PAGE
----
Open Bug 838272 Opened 8 years ago Updated 6 months ago

Per-certificate password protection

Categories

(Thunderbird :: Security, defect)

17 Branch
x86
All
defect
Not set
normal

Tracking

(Not tracked)

UNCONFIRMED

People

(Reporter: martin, Unassigned)

References

Details

User Agent: Mozilla/5.0 (Windows NT 5.1; rv:18.0) Gecko/20100101 Firefox/18.0
Build ID: 20130116073211

Steps to reproduce:

This is feature request (wish). I am using TB 17 on Debian and Xubuntu. I cannot import personal certificate for e-mail signing AND password protect it (the certificate itself). I know about master password, that does not solve my problem.

It is important to have ability to password protect only selected certificates, because some types of certificates have according to law same power as your signature. These certificates must be very carefully protected.

Master password is not solution because once Thunderbird is running and first requests it (e.g. when connecting to SSL POP3/IMAP) everything is unlocked and anyone can send e-mail "I am hereby selling for 1 EUR house at ABC owned by DEF to XYZ .." which becomes properly signed without asking for a password.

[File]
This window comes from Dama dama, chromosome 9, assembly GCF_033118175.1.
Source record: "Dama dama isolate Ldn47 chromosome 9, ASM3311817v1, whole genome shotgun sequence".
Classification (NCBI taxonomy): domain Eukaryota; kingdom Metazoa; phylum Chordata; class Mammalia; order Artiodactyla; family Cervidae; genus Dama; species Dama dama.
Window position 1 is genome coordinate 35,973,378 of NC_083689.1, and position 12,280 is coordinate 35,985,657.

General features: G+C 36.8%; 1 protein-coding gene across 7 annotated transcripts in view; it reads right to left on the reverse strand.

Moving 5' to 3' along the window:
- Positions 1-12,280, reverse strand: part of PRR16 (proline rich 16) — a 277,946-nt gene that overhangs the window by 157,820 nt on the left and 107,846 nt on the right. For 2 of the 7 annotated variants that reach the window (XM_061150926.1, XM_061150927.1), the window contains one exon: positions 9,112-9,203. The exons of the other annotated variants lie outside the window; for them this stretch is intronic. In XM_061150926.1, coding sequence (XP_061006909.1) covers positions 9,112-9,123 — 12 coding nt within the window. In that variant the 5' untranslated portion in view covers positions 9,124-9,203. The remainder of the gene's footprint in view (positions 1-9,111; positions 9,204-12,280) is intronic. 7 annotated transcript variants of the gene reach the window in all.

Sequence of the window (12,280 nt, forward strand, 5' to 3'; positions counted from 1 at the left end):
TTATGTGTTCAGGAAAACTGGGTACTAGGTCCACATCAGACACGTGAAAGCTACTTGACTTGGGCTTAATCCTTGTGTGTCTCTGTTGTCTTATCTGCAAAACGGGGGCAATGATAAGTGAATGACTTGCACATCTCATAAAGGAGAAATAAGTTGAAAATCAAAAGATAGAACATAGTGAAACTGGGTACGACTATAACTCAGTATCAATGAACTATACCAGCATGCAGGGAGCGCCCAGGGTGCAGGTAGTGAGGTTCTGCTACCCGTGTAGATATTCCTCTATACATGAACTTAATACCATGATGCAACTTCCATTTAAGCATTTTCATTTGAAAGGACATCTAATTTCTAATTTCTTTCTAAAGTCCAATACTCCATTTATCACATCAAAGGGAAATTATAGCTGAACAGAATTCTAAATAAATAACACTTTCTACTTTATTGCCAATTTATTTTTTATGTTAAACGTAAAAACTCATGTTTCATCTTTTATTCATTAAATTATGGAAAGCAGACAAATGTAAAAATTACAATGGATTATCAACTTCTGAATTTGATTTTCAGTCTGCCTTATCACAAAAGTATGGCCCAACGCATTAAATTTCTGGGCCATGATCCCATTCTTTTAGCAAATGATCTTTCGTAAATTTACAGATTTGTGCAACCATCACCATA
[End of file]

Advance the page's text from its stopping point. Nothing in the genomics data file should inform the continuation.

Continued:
Actual results:

...


Expected results:

MS-Windows allow "strong protection" of certificates (you are asked for a password before first use). Something similar would be very useful in TB under Linux.

More legal info: 

http://en.wikipedia.org/wiki/Digital_signatures_and_law#European_Union_and_the_European_Economic_Area
Component: Untriaged → Security

Kai, I couldn't find a duplicate of this. Does it make sense, as an enhancement request? Or is it impractical?

Flags: needinfo?(kaie)
OS: Windows XP → All

This remains one of Firefox's few, perennial, inexplicable, serious security failures.
We know that everything needs to be its own security perimeter now.
"Unlock once, use forever" is simply not acceptable for high-security items like certificate private keys.
In this case, as the person who opened this request seven years ago (!!) commented, Microsoft gets it right - the user can, per certificate, decide to require a per-certificate password to be used every time the certificate private key is requested to sign something.
This MUST be made practical, and implemented, in Firefox, finally.
thank you,
Jay Libove, CISSP, CIPP/US, CIPT, CISM(retired)

Jay, why do you mention Firefox?

This bug is about Thunderbird, and it seems the original reporter refers to digitally signing emails. I'm not aware of current mechanisms in Firefox to digitally sign documents with certificates.

Wayne, I'm not aware of a duplicate.

In the past, Firefox and Thunderbird had a shared preference, that controled how often the application asks for confirmation when requiring a private key stored in the NSS database (by requiring the user to enter the master password again).

In addition to today's default, which is "ask once, then don't ask again", it had offered the additional choices to "ask again after a timeout" and "ask every time".